Apologetics, Conviction, and Hope

On June 6, 2013, The Atlantic magazine published an article by Larry Alex Taunton entitled Listening to Young Atheists: Lessons for a Stronger Christianity. Here is a brief excerpt:

“Sincerity does not trump truth. After all, one can be sincerely wrong. But sincerity is indispensable to any truth we wish others to believe. There is something winsome, even irresistible, about a life lived with conviction. I am reminded of the Scottish philosopher and skeptic, David Hume, who was recognized among a crowd of those listening to the preaching of George Whitefield, the famed evangelist of the First Great Awakening. “I thought you didn’t believe in the Gospel,” someone asked. “I do not,” Hume replied. Then, with a nod toward Whitefield, he added, “But he does.”

My hope is in the Lord. My hope is in Jesus Christ. My hope is in the gospel of His salvation, available to all who trust in Him. My hope is in the reality of a relationship (by faith) with Him, beginning in this life.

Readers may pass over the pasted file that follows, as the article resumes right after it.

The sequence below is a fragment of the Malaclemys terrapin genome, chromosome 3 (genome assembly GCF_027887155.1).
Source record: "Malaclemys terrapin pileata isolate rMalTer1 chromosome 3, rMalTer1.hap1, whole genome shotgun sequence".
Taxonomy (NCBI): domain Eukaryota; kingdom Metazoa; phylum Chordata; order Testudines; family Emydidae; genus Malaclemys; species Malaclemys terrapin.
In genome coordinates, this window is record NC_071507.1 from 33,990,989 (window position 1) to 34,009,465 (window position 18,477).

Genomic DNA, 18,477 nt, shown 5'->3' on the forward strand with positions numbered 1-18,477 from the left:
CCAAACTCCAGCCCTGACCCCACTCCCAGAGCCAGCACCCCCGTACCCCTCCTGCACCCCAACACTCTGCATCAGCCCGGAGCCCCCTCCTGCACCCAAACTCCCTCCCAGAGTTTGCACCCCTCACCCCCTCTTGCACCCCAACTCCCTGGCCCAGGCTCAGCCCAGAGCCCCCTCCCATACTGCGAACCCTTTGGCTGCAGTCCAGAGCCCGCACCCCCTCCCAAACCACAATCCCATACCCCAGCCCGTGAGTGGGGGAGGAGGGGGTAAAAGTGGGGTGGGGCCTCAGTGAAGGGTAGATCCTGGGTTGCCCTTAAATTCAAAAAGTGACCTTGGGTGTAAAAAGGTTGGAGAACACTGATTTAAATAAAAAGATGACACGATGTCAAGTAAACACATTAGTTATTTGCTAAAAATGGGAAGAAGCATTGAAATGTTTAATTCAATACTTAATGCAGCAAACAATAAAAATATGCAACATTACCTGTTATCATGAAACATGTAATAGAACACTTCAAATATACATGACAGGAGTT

I hope that my hope shows up as 100% sincere and authentic. I hope that it shines brightly, clearly, and consistently. I hope that it shines brightest against the dark backdrop of personal adversity when adversity comes my way — that my convictions will hold in the day of trouble. I hope that I will never lose grip on the powerful apologetics for Christian faith. I hope that the many powerful evidences for faith in Christ will aways remain in focus, and that my hope will even prompt others to ask me about it. Then I intend to be prepared and strong in explaining that my hope is reason-based, not just wishful thinking (1 Peter 3:15)

I suppose that we’re about to find out if all of that will be the case as God moves Mary and me from the (relatively) comfortable routine of life into the challenges facing us over the coming weeks.

If you’re a fellow believer, your willingness to pray on our behalf would be very welcome.

If you’re not yet a believer — you’re welcome to follow this blog, follow our lives, and let us know what you think.

— Daryl E. Witmer

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